Home / Threat Intelligence bulletins / Zero-click worm targets GenAI to deploy malware

Target Industry

Indiscriminate, opportunistic targeting.


A new zero-click worm malware variant, tracked as “Morris II”, has been discovered that leverages prompt engineering and injection techniques to target generative artificial intelligence (GenAI) applications, resulting in the spread of malware.

Researchers have demonstrated that a threat actor could design what they call “adversarial self-replicating prompts” that lure generative models to replicate a malicious prompt input as an output, allowing it to spread to additional AI agents.

Morris II has been classified as a “zero-click” worm as users do not have to click on anything to trigger the malicious operations of the worm or to cause it to spread within network environments. In addition, the adversarial self-replicating prompt concept resembles other well-known cyber-attack vectors that involve modifying data into code, including SQL injection attacks embedding code inside a query and buffer overflows which write data into areas known to hold executable code.


The malicious adversarial prompts could be implemented by threat actors for several purposes, including data theft and poisoning generative AI models as well as automating the propagation of spam, propaganda and malware payloads.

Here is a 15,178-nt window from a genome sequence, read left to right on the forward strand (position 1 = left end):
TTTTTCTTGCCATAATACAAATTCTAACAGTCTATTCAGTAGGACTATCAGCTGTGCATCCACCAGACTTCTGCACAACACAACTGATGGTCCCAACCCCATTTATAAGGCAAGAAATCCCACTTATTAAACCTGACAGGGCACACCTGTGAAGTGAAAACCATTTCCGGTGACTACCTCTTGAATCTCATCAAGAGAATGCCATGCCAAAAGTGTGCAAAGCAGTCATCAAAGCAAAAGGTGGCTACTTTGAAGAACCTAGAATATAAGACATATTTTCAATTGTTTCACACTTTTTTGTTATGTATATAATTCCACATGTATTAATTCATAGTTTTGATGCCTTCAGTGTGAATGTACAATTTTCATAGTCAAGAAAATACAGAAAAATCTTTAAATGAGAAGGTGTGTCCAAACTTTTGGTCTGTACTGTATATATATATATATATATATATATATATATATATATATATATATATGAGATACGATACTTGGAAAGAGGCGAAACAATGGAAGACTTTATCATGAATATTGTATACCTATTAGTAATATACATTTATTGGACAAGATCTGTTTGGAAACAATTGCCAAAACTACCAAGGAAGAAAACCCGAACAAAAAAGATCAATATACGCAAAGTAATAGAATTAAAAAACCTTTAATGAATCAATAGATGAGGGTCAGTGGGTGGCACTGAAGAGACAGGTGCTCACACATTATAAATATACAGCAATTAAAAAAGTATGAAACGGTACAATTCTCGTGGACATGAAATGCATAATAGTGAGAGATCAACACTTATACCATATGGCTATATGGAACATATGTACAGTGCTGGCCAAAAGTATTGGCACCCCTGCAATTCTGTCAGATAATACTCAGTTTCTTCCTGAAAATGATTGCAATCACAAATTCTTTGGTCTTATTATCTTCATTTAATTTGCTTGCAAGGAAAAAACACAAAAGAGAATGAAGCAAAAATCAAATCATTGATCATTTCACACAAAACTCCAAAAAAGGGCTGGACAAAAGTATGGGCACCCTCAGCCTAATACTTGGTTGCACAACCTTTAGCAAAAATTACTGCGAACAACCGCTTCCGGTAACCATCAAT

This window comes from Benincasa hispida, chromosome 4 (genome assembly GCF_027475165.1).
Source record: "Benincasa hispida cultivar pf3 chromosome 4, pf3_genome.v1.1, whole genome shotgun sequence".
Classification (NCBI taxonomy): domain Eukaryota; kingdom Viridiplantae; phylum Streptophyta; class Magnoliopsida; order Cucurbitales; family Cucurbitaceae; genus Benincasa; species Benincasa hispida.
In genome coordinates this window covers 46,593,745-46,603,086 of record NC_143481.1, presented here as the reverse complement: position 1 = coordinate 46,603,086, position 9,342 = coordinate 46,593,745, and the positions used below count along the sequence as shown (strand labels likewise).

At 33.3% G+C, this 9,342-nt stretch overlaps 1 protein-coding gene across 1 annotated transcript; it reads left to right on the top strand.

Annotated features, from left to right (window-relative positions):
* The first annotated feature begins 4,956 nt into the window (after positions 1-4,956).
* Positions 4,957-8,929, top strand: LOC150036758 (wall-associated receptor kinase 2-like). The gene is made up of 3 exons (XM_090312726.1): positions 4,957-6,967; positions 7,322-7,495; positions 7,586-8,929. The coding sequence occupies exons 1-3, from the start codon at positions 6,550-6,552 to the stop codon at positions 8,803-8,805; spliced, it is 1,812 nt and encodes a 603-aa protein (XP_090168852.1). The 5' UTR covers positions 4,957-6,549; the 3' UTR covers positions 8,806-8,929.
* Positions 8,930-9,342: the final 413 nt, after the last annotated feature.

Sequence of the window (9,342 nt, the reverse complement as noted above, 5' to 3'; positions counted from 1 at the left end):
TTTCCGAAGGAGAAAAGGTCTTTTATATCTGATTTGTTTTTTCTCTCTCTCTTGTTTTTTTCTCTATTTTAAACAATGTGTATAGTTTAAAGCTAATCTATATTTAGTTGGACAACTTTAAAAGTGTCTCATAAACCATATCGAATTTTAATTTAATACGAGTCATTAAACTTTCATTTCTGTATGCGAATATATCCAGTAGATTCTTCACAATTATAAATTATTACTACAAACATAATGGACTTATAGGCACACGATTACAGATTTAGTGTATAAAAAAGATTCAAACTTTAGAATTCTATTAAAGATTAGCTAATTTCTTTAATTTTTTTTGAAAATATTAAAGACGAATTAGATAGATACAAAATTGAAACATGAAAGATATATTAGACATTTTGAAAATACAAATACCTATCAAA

Affected Products

The Morris II worm can currently target the following three GenAI models:

Gemini Pro

ChatGPT 4.0


Further, there is a realistic possibility that GenAI-powered applications whose execution flow is dependent upon the output of the GenAI service and those that use retrieval-augmented generation (RAG) to enrich their GenAI queries will both be at risk. RAG is a method that AI models use to retrieve trusted external data

Attack Chain

To demonstrate the cyber-attack chain of the self-replicating AI malware, the researchers created an email system capable of receiving and sending emails using GenAI. To contaminate the receiving email database, a prompt-laced email was then compiled which leverages RAG. The email received by the RAG was subsequently forwarded to the GenAI model, whereby it was “jailbroken”, forcing it to exfiltrate sensitive data and engage the aforementioned “adversarial self-replicating prompts”, passing on the same instructions to additional hosts.

Indicators of Compromise

No specific Indicators of Compromise (IoCs) are available currently.

Threat Landscape

With organisations increasingly incorporating GenAI capabilities into new and existing applications, it will be critical for AI developers to ensure that their models are able to distinguish between user input and machine output. To achieve this successfully, AI developers can utilise API rules. However, a longer-term solution would likely involve breaking up the GenAI models into its constituent elements to parse between sensitive data and AI control regulations.

Threat Group

No attribution to specific threat actors or groups has been identified at the time of writing.

Further Information

Research Paper

[Security Boulevard Blog – London Calling: Hey, US, Let’s Chat About Cyber AI – The Next WannaCry